LTO Bohol: social distancing is for all vehicles, not just motorcycles

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LTO Bohol: social distancing is for all vehicles, not just motorcycles

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The limiting of the number of passengers in observance of social distancing does not only apply to motorcycles as it covers other vehicles as well, Land Transportation Office (LTO) Tagbilaran chief Vicente Gador said amid clamor from some motorcyclists and their families to have the measure rescinded or amended.

According to Gador, the policy which was implemented by the Department of Transportation (DOTr), the LTO’s parent agency, directs the public to observe a one-seat apart sitting arrangement in all types of vehicles including public utility vehicles (PUV).

Gador said that all PUVs should only be accommodating 50 percent of its total carrying capacity while cars should only be occupied by four people—one on the driver’s seat, one on the passenger’s seat and one each directly behind them.

No one should be sitting across each other on jeepneys or multicabs.

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The LTO official clarified that the “no-backrider” policy is an offshoot of the social distancing measures ordered by DOTr amid the rapidly growing coronavirus disease (COVID-19) threat in the country, debunking claims that the government only zeroed in on motorcycle riders.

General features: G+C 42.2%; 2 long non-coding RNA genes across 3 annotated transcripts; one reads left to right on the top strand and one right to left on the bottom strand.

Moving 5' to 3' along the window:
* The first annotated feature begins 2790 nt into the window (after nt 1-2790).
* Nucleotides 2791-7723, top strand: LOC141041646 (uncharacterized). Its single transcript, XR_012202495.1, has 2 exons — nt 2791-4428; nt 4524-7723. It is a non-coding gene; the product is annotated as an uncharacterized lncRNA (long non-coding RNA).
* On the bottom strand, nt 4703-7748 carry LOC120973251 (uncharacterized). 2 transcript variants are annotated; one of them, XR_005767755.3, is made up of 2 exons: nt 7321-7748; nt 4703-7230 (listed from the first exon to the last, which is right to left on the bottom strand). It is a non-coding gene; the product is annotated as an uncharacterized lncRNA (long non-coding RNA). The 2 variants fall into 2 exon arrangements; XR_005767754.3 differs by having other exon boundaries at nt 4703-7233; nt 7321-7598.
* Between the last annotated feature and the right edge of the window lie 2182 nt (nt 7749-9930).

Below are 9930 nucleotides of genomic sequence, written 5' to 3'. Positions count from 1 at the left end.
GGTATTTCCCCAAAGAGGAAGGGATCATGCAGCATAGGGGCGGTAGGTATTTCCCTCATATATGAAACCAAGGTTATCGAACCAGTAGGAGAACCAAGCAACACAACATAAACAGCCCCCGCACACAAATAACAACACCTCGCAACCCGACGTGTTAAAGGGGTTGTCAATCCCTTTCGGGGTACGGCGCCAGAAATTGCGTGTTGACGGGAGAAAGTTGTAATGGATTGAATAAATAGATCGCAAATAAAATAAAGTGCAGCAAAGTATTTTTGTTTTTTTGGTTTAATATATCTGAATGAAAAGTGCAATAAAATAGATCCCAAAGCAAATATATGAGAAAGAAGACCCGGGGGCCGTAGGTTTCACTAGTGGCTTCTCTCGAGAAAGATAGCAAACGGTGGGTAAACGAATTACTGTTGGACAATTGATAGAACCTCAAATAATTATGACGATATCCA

“Kining social distancing mao ni siyay usa sa pamaagi na malikayan ang pag spread sa virus mao ng ang DOH ang nag suggest ani, ug dili lang DOH kundi internationally accepted na preventive measure ni,” said Gador.

Earlier, motorcycle riders asked for an exemption to allow married couples to travel on one motorcycle but the request was quickly declined by the agency.

Some motorcycle riders have quipped that they share the same bed as their spouses but are not allowed to sit together on a motorcycle. But this was also downplayed by Gador as this was not enough reason for imposing an exemption.

“Kung responsable sila na ginikanan ang pag dog pwede e-postpone, kay 14 days ra man ning pagpatay sa virus,” said Gador.

Government officials including Governor Arthur Yap have tried to intervene on the issue appealing for exemptions but the DOTr was firm in maintaining the existing policy.

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Starting this week, however, the “no-backrider” policy will no longer have much effect on the riding public after Yap ordered local government units in the province to issue a “one household, one quarantine pass” policy.

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The measure allows only one person of a household to go out to buy food and supplies and to attend to urgent matters.

Those exempted from the policy are employees of essential businesses or those not covered by the mandatory shutdown of establishments in the province including health workers.

Gador said that employees particularly health workers affected by their policy should make transportation arrangements through their respective LGUs. (RT)

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